Tuesday Newspapers: Finnish Party leadership, distance learning, defeat of the Finnish Eagle-Owls | News
Morning papers look at the outlook for the Finnish Populist Party after its leader announced his resignation.
On Monday, the leader of the Finnish opposition party, the deputy Jussi Halla-aho, announced that he did not plan to run for the post again at the party’s annual meeting in August – in effect handing in his resignation from his party’s top post.
Political scientist Petri Koikkalainen from the University of Lapland told the farmers union newspaper Maaseudun Tulevaisuus (siirryt toiseen palveluun) that the announcement was a surprise. He would have expected Halla-aho to remain at the head of his party at least until the next parliamentary elections.
“During his presidency, Halla-aho was the undisputed leader of the party, which had no challenger. It has been widely assumed that he aimed to make his party the largest in the country and even the status of bigger party for his party and even seek the post of prime minister, “Koikkalainen told the newspaper.
Although there were differences of opinion within the Finnish Party on certain issues, according to this researcher the party did not see any en bloc divisions that would have indicated that someone was contesting Halla-aho for the presidency. . The most important question now is whether the Finnish Party will be able to choose a direction with which to move forward towards the next parliamentary elections.
Koikkalainen was not willing at this point to speculate on who will be the next party chairman. However, some conclusions can be drawn from the party’s previous elections.
“Those who have traditionally had the best chances have been the vice-chairman of the party and the chairman of the parliamentary group,” he said.
During this time, Emilia palonen, political scientist at the University of Helsinki specializing in populism, told the daily Helsingin Sanomat (siirryt toiseen palveluun) that Halla-aho’s move makes strategic sense. There are still two years before the next legislative elections, and the party now has time to profile itself to resemble its new leader.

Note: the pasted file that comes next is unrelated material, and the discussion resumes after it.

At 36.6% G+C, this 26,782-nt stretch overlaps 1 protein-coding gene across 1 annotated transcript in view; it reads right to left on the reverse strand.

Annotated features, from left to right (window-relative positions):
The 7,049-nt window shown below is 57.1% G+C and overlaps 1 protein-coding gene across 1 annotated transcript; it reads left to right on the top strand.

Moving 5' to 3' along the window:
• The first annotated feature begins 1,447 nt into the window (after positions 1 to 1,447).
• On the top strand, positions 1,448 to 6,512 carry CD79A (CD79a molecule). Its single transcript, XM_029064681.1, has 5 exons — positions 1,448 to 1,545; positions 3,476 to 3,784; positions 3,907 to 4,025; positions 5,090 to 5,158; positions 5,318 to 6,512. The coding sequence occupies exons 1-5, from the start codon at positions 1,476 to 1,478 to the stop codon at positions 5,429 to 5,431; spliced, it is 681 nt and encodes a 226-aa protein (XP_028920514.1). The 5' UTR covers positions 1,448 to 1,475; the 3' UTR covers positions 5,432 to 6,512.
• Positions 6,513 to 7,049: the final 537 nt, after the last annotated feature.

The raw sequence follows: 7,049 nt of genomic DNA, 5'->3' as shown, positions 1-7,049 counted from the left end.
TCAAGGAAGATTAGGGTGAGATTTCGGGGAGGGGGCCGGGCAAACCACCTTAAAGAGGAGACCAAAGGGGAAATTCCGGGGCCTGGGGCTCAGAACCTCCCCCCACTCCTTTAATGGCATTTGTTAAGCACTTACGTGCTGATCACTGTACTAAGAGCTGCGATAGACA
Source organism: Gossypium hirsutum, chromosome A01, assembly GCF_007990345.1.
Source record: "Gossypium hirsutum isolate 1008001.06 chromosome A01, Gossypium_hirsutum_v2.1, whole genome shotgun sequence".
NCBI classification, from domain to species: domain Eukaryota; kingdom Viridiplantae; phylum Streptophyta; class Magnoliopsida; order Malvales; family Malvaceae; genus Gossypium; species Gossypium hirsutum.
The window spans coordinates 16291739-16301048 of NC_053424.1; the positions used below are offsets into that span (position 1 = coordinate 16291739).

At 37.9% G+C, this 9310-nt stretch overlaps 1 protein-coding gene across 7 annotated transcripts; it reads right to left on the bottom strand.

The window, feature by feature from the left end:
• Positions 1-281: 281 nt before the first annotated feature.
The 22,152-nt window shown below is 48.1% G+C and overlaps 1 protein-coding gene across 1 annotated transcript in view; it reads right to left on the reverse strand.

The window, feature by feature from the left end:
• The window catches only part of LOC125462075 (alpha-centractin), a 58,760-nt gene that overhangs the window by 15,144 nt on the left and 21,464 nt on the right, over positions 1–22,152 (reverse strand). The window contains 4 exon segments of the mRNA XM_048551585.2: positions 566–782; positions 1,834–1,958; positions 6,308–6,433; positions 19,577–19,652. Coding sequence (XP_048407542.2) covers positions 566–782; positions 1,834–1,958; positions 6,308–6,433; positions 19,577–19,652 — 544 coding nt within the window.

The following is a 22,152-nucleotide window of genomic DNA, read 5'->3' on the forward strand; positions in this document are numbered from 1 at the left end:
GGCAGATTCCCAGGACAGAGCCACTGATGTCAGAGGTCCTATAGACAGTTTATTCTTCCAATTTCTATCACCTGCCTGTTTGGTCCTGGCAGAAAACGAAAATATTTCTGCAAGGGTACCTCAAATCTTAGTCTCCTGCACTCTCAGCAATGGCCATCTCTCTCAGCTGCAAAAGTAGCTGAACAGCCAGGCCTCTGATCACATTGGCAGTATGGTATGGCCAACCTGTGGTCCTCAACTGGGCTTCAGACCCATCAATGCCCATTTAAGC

“It was a good bet,” Palonen said.
Palonen considers this a smart move, especially when you think about what has often been a problem for populist parties – they are very strongly attached to a leader, which makes change very difficult.
“Now the Finnish Party should be something more than its leader, if it is to be successful nationally in the next election. Perhaps this is the conclusion Halla-aho has come to,” said Palonen at Helsingin Sanomat.
“Besides, it’s always good to go upstairs,” she said.
Dissatisfied with distance education
In March-April of this year, the upper classes of primary school switched from contact education to distance education for a month to reduce the spread of the coronavirus.
The survey, aimed at students in grades 7-10, aimed to map the distance learning experience in the spring, with 1,480 students responding to the survey.
Half of those students in grades 7 to 10 said they felt the pandemic had hampered their schooling and that they had not learned as well during the distance learning period. Despite this, fewer of them saw distance learning as a major challenge, compared to distance learning last year.
Only a fifth said they would be in favor of continuing distance education in the future. On the other hand, a hybrid method combining face-to-face and distance learning has grown in popularity, as has the continued use of digital applications in the classroom.
Not surprisingly, distance learning has had psychological and emotional drawbacks.
In spring 2019, 16% of students said they had felt depressed or hopeless “almost every day or several days in the past two weeks”. In spring 2021, the share reached 32%.
Also, in spring 2019, 12% of students felt lonely or quite often. In spring 2021, that figure was 18%.
As to the effectiveness of distance education, 77 percent of Helsinki secondary school students who responded felt that they had learned less from distance education than from contact lessons.
Defeat in the heat
All Tuesday morning papers report the Finnish football team’s 2-0 loss to Belgium on Monday night, which should spell the end of the Eagle-Owls tournament.
The Finnish defense, and especially the goalkeeper Lukáš Hrádecký, maintained the world number one seed without a goal for more than 70 minutes of a tense but thrilling game, until Belgium ended up opening the scoring in the cruelest way. Belgian defender Thomas vermaelenHrádecký’s header bounced off the crossbar but deflected into the net via Hrádecký’s desperate glove.
The Belgians doubled their advantage in the 81st minute when Romelu Lukaku received the ball inside the Finnish box before turning around and shooting Hrádecký in an instant.
In a post-match interview with Yle, reported by Ilta-Sanomat (siirryt toiseen palveluun), Finnish center-back Paulus Arajuuri said: “Belgium are a world class team. They were really good. I think we did our best and gave everything. You can’t do more than that.”
The defeat leaves Finland in third place in Group B with three points and a -2 goal difference, which is a fine performance for the country’s first appearance in a men’s finals, but it is unlikely that it will. enough to secure a place in the round of 16. steps.